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How brands might infliuence the social web

September 3, 2009

In a presentation yesterday, Aki Spicer, a planner/social media dude from Fallon said this:

In lieu of prepared answers or anything authoritative, your audience may look to The Social for answers. Don’t leave it up to The Social to own the conversation about you.

I think this is a really important point, and one that I want to disassemble.

Lets take the first part: “In lieu of prepared answers or anything authoritative”. That statement impacts the advertising profession.

Mass Marketing used to offer these authoritative opinions about a brand. Ads said, either directly or indirectly, that a product did something for the end consumer (or target market, or person). In marketing, we call that the consumer benefit.

To understand this, take your typical bottle of Shampoo. The product benefit of Shampoo is that it cleans hair. But the consumer benefit might be: “Makes your hair shiny”.

The difference is the two things is this: a product benefit is something the category has. The consumer benefit is something the product has, and better yet, it gives someone a reason to buy.

At its best, advertising offers the reason to buy. But in this fragmented, hyper digital era we live in, there’s often a “…lieu of prepared answers or anything authoritative.” Ad budgets aren’t big enough to counter that “lieu”. And even if they were, it’s hard to get true mass anymore.

It’s not impossible. But it’s harder. So it happens a lot less.

In response, the audience is going to the web. And asking their networks for their prepared answers. “What shampoo do you use? Why do you like it?”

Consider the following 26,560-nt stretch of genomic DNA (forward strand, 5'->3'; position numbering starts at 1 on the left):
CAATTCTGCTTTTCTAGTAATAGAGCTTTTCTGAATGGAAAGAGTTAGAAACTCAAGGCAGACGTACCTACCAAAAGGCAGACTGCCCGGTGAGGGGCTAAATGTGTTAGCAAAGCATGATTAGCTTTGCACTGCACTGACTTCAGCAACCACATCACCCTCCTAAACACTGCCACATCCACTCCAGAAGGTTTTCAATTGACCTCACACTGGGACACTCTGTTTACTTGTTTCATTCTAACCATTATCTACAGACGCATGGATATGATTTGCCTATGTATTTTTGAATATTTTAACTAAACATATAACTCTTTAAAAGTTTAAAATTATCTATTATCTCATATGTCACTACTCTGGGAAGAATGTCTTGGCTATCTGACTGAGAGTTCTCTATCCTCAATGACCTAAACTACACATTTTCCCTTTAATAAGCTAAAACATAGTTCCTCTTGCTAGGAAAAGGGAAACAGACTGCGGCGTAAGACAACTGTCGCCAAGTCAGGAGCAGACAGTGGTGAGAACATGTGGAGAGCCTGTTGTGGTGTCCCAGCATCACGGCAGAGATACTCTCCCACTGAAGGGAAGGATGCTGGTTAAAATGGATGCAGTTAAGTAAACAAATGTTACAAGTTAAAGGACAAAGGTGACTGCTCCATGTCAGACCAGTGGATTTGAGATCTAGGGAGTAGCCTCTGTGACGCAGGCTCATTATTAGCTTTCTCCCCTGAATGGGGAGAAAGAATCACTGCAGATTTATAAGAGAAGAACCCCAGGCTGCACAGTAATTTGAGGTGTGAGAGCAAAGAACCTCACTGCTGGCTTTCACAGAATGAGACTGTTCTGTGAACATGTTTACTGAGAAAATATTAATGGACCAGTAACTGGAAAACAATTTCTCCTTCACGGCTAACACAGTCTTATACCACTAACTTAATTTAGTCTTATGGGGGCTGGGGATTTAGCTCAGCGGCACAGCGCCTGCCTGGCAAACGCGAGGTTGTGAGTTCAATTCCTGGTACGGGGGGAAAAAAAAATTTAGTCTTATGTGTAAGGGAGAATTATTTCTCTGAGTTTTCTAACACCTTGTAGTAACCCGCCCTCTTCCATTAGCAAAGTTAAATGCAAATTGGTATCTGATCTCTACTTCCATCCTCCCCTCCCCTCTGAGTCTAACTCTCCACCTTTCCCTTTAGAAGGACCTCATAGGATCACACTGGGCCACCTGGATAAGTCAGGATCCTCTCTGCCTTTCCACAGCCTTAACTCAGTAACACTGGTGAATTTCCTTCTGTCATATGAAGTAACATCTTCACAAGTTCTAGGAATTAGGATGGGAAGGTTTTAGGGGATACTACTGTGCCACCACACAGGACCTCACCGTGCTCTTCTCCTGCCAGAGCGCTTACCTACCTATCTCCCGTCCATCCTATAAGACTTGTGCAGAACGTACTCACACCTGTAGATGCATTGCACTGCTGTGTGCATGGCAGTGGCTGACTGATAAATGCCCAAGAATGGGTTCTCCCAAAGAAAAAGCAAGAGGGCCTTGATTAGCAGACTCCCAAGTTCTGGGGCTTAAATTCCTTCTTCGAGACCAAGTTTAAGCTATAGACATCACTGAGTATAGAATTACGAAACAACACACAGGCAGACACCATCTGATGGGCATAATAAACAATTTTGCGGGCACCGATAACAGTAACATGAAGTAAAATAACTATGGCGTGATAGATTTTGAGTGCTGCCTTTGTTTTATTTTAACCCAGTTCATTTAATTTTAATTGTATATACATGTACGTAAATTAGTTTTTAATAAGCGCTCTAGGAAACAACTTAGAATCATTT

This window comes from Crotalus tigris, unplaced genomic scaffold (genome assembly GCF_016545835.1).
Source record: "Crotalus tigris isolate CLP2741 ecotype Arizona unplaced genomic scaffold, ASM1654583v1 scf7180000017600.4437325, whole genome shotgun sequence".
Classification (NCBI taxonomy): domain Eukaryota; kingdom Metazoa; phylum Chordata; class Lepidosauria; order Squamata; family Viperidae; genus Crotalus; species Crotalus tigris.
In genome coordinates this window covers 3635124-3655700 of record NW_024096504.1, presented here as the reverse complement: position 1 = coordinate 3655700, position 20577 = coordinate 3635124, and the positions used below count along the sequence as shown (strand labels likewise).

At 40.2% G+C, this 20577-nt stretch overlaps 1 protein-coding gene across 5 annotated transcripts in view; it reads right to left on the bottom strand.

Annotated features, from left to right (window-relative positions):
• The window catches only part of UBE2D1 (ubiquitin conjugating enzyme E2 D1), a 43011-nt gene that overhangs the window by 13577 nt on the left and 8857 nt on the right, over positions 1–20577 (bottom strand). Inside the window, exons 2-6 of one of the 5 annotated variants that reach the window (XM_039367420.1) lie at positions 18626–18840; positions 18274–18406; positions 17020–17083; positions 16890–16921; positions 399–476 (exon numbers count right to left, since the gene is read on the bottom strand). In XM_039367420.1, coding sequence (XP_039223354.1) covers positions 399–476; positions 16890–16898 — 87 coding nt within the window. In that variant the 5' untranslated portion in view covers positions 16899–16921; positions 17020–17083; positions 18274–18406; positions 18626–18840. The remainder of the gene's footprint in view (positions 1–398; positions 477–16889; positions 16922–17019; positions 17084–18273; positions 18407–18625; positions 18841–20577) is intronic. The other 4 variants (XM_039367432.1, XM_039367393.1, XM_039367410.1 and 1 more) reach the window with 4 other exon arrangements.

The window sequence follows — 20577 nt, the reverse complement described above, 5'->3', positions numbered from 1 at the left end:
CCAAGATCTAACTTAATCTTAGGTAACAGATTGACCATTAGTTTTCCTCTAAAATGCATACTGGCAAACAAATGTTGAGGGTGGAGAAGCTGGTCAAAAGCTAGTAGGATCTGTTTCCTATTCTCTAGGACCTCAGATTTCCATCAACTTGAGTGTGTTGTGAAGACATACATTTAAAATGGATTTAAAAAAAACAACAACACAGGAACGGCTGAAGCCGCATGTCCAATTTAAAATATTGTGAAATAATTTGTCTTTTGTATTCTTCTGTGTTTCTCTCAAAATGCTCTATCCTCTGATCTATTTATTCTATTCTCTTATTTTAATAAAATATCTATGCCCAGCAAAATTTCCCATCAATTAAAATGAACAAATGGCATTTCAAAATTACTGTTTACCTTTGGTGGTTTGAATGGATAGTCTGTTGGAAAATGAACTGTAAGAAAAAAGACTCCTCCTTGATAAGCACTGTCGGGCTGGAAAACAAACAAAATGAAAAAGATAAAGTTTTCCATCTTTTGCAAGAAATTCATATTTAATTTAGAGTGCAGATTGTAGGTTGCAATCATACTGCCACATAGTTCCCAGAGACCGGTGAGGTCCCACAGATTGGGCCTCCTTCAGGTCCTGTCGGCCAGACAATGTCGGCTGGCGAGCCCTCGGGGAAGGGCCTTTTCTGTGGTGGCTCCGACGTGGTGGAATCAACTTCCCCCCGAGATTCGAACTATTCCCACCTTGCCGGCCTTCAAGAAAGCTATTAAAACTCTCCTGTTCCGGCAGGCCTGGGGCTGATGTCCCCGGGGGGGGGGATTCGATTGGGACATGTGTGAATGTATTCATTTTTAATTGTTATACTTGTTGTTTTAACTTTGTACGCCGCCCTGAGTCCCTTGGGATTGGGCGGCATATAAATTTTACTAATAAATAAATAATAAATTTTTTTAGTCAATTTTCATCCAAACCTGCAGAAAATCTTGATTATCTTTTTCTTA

That’s the second part of the first sentence. As marketers, we don’t need to throw up our arms and say “Damn. We can’t influence the way we did before”, because we still can. People still watch TV. People still buy magazines. We can still think about how to market to people, we just have to learn to listen better.

So while Aki says: “Don’t leave it up to The Social to own the conversation about you”, I took this as a call to listen. Listen to what people are saying about the brand now, and then give them a mechanism to share your message.

I hasten to add another heavyweight social media dude to this post, for fear of just link baiting, but I want to credit him. David Armano says we need to design for participation. I suggest we need to design all communications for sharing.

Instead of thinking about product benefit, think about consumer benefits. Tell the stories of the consumer benefits, because that’s the content that will shared. And when someone gets into the question on their “The Social”, the consumer benefit might influence the conversation.

This used to happen at the water cooler. Now it’s happening on the wall at Facebook (and in many other places). The only real difference is now you can, if you want, hear those water cooler conversations. And decide strategies to influence them.

Everything is different. And yet, nothing really is.

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